Welcome to America Comes Alive!, a site I created to share little-known stories of America's past. These stories are about Americans - people just like you - who have made a difference and changed the course of history. Look around the site and find what inspires you. Kate Kelly
The German Shepherd: From Sheep Dog to Dog of Many Skills

The German Shepherd: From Sheep Dog to Dog of Many Skills

The German shepherd is known today as a handsome, well-built dog German shepherdwith high intelligence and strong loyalty.  The breed has been used successfully as a police dog, a seeing eye dog, a military dog, a guard dog, and as a family pet.

Yet the dog’s beginning was as a German sheep dog.

Breeding the German Shepherd

For many years, man has understood that pairing certain dogs or horses or cattle could make it more likely that offspring would have certain desirable traits. Through the 19th century when life was primarily oriented to living locally, farmers who kept sheep dogs mated their animals according to the best dogs that were in the area at the time.  Only with the increase in communication and transportation that came toward the end of the century was an effort made to standardize breeds, the German shepherd among them. 

Commercial Dog Cloning Service Duplicates Five Puppies from 9/11 Hero DogAs early as 1881, an organization was created  to standardize the German shepherd in Germany but there were immediate and lasting disagreements about what made the “right” dog. The group soon disbanded.

Then in 1889, Captain Max von Stephanitz, a former member of the earlier group, attended a dog show in Karlsruhe, Germany where he was particularly taken with a medium-sized yellow-and-gray wolflike dog. The dog was well-built and powerful and proved to be intelligent.  Though its owner was still using the dog to herd sheep, he agreed to sell the dog to von Stephanitz.

The dog, Hektor Linksrhein, was soon renamed Horand von GrafrathGS puppy by the Captain.  Horand became the first registered German shepherd dog, and he is very much the image of what we think of when we think of the shepherd today.

Von Stephanitz formed a Society for the German Shepherd Dog.  He sought out other like-minded dog owners who wanted to breed their dogs with Horand to maintain the traits that the Captain prized in his dog.  Ultimately, Horand produced several offspring, one of whom, Pilot, fathered a total of 84 pups.

To the Captain, the most important traits were utility and intelligence. The actual look of the dog was secondary.

Foreseeing New Work for the German Shepherd

German shepherd puppiesVon Stephanitz also had the foresight to see that as industrialization began to replace the farms across the German countryside, there would be less need for dogs who could herd sheep.

With that concern, von Stephanitz set about working with police forces and working dog clubs to develop a set of training techniques that taught the dogs to track by scent and to perform protection duties.  Over time, he succeeded in getting the dogs placed in various branches of government service.

During World War I, German shepherds were used as Red Cross dogs, messenger dogs, supply crriers, sentinel, tracking and guard dogs.

First German Shepherd Exhibit in U.S. in 1907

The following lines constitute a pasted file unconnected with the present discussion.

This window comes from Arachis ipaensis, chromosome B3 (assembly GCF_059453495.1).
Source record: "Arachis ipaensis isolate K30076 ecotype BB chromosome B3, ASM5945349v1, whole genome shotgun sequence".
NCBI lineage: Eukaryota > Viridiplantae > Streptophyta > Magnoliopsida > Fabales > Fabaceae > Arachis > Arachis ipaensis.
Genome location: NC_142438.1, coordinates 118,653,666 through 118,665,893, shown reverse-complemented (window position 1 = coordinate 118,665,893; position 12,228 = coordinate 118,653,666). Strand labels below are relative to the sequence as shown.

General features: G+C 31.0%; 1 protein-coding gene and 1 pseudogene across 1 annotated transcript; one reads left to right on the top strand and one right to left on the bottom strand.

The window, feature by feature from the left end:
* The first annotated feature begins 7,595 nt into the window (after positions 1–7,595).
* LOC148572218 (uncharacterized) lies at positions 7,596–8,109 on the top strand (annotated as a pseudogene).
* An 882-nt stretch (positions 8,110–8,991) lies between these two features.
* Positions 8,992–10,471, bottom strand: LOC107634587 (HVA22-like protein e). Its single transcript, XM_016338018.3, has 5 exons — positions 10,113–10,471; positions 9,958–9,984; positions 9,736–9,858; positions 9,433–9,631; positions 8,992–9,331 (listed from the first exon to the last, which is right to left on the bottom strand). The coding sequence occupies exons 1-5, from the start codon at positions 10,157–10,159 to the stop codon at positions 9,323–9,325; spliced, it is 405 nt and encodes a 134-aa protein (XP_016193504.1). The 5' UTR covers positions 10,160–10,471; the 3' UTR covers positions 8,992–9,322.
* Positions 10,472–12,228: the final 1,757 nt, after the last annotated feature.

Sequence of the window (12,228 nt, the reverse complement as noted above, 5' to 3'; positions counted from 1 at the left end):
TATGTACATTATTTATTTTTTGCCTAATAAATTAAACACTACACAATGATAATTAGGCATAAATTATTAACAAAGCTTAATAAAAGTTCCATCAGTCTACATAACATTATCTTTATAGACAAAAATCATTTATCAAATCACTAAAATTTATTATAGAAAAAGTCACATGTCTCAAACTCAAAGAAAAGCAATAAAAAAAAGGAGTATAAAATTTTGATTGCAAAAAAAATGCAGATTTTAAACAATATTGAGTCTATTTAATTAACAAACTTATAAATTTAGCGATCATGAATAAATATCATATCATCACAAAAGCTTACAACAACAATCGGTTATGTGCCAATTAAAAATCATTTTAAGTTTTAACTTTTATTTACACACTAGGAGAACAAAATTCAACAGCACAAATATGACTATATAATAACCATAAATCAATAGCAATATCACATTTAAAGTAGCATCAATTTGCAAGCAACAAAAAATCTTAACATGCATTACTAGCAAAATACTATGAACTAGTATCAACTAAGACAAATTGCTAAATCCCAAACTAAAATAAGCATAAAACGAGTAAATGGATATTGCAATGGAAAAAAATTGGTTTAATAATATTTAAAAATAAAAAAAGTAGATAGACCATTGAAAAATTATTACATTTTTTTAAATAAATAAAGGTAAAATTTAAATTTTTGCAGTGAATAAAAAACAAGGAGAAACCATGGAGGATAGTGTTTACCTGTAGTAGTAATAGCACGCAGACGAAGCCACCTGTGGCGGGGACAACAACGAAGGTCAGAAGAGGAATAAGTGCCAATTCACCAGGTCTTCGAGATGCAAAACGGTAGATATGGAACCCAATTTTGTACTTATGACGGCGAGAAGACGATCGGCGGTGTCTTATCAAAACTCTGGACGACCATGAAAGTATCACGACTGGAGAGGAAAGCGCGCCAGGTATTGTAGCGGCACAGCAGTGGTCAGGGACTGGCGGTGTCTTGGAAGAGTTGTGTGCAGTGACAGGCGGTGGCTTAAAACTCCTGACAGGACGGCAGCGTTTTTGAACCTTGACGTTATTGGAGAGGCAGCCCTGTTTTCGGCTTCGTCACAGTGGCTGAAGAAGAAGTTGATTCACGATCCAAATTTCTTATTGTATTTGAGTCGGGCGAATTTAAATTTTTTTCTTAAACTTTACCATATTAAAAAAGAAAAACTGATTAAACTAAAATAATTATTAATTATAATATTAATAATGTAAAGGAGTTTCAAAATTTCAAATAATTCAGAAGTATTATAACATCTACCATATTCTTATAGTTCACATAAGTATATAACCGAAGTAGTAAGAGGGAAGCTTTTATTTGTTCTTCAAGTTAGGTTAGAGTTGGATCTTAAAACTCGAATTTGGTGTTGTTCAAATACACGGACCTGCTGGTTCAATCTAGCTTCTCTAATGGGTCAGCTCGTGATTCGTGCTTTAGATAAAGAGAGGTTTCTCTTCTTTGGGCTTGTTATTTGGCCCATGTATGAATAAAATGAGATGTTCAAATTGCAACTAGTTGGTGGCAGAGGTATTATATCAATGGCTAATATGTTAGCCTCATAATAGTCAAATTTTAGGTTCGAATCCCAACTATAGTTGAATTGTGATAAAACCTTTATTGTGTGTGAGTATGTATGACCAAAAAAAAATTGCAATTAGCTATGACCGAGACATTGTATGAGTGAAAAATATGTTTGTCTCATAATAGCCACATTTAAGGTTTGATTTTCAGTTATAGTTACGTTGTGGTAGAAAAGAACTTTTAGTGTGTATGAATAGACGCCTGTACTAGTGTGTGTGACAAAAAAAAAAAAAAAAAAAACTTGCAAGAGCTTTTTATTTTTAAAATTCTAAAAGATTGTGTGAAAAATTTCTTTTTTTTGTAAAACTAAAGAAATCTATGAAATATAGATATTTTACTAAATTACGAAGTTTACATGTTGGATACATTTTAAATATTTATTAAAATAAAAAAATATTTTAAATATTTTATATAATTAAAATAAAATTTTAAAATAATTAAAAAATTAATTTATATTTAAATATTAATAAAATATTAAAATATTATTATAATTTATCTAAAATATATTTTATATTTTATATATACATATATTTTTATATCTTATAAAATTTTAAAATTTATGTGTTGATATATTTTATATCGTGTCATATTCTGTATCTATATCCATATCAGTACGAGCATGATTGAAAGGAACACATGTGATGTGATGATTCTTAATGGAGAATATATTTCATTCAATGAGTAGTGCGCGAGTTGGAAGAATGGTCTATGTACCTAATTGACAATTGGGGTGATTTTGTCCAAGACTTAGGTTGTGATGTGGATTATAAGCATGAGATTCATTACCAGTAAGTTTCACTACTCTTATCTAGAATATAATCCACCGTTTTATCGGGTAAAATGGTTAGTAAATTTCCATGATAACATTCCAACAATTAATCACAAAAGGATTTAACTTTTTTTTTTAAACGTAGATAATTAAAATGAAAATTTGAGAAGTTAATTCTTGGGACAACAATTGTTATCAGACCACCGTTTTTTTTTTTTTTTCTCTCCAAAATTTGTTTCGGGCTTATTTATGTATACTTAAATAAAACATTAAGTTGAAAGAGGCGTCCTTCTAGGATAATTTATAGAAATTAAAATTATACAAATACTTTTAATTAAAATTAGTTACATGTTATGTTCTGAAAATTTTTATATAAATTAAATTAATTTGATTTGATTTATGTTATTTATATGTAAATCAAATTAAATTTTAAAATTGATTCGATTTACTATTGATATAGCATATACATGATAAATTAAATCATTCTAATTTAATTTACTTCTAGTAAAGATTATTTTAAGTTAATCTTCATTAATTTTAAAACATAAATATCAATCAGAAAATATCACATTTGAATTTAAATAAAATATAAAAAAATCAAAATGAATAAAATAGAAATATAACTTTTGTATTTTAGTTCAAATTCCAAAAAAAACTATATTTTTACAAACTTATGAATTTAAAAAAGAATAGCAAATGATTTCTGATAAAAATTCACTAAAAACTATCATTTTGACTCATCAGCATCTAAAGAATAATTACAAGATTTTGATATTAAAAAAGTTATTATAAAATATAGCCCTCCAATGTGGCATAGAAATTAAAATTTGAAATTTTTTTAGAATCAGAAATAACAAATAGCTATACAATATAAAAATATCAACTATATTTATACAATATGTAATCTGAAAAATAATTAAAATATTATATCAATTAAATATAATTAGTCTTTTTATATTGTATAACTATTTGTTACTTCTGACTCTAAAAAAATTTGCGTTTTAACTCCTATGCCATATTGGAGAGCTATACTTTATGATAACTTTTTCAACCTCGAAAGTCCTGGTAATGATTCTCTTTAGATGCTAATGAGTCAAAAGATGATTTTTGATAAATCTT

IN 1907 some of the German dog owners brought their dogs to the United States to show them.  American were impressed. By 1913 the U.S. had formed its own German Shepherd Dog Club and they began to have German shepherd dog shows. However, change was to come.

When the U.S. entered World War I, Americans rejected anything related to Germany.  The American Kennel Club responded by renaming the breed,  Shepherd Dog of America. (In England the breed was re-titled Alsatian.)  There were also efforts to call the dogs  “police dogs,” and while you will still hear that now and then, it really didn’t catch on.

Post-World War I

The German shepherd had behaved nobly during World War I, and as a result, a good number of soldiers brought dogs home with them, including Lee Duncan who brought over and trained the dog who was to become Rin-Tin-Tin.  Anther German shepherd, Strongheart, also won the hearts of Americans, and soon there was high demand for these dogs.

High demand generally leads to a rush-to-breed, and as a result, the strength of the line diminished while puppies were being produced to satisfy demand for them as pets.

However, an American in Switzerland, Dorothy Eustis, deserves credit for preserving a line of dogs that was soon to be brought to the United States to contribute good stock to the line.  Eustis had studied the scientific aspects of cattle breeding and later moved to Switzerland where she began breeding German shepherds for the Swiss police.

After seeing the Germans use these dogs to guide World War I veterans who had lost their vision from mustard gas used in the war, Eustis soon began a similar training.  These dogs were brought to the United States and brought with them their strong (and protected) genetic makeup for future breedings.  To read about the first dog brought here as a guide dog, see Buddy, The First Seeing Eye Dog.

In Germany von Stephanitz was still closely watching the breed and by 1925 he had chosen a new dog to be the model German shepherd.  Klodo von Boxberg was quite different from the dogs that preceded him but maintained high intelligence and a far-reaching gait.

Over time, the American and German lines have gone slightly different directions but both lines would fit well with a New York Times 1929 description of the dog:

[The German shepherd is …]  a dog noble in aspect and endowed with splendid traits and intelligence and loyalty.”  (The New York Times, December 15, 1929.)



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